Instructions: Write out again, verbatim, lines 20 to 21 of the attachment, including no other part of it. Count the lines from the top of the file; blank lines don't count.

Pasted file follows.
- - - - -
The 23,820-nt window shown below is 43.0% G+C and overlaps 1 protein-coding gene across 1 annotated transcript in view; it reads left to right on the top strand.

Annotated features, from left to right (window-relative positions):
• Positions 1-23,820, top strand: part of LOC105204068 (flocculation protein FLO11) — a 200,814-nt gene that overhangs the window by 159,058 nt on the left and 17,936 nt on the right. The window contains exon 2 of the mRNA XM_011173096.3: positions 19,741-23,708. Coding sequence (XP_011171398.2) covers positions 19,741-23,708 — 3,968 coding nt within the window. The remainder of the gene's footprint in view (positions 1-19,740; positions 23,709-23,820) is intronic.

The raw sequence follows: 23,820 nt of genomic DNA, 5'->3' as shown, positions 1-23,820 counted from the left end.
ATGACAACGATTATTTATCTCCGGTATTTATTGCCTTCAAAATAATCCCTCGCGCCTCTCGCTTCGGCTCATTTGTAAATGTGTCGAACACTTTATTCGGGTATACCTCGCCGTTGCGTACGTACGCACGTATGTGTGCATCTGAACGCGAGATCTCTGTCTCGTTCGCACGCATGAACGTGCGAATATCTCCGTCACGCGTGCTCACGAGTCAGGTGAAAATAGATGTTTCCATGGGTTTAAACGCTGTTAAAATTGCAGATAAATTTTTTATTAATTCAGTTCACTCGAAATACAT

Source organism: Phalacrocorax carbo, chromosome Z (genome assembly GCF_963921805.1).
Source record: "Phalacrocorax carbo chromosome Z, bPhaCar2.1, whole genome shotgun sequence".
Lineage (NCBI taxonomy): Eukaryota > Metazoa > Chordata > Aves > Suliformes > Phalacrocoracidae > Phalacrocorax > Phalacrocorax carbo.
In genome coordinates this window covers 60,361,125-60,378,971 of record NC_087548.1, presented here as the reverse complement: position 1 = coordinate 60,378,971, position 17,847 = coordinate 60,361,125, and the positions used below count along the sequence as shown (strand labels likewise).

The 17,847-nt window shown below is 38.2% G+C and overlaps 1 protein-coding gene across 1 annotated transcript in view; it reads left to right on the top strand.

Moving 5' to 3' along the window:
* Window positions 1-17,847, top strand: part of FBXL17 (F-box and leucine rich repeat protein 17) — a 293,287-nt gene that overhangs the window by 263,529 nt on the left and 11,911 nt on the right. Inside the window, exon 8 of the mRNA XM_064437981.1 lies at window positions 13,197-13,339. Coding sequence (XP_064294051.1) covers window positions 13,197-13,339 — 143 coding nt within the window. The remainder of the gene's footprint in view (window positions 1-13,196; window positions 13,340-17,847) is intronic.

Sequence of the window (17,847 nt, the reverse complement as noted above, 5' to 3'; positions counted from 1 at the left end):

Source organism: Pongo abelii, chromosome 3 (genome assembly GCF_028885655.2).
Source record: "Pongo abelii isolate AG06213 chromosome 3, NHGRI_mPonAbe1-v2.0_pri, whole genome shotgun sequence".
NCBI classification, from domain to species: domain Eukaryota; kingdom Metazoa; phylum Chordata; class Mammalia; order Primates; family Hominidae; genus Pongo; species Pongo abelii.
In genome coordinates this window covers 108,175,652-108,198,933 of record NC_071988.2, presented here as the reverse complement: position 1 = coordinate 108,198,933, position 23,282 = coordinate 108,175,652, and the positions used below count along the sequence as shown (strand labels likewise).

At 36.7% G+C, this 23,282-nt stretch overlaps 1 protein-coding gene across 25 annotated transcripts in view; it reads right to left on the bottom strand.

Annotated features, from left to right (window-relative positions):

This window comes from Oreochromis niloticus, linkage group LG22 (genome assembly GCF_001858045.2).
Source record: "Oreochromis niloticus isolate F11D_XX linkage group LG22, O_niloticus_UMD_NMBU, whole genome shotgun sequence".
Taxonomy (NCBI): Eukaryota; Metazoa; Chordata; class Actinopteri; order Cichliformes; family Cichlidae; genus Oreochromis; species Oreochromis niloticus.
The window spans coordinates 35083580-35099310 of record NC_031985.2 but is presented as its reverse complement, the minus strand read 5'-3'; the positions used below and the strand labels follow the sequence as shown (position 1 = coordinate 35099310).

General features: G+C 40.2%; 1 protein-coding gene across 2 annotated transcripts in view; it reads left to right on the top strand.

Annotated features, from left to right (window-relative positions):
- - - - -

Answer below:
This window comes from Oreochromis niloticus, linkage group LG22 (genome assembly GCF_001858045.2).
Source record: "Oreochromis niloticus isolate F11D_XX linkage group LG22, O_niloticus_UMD_NMBU, whole genome shotgun sequence".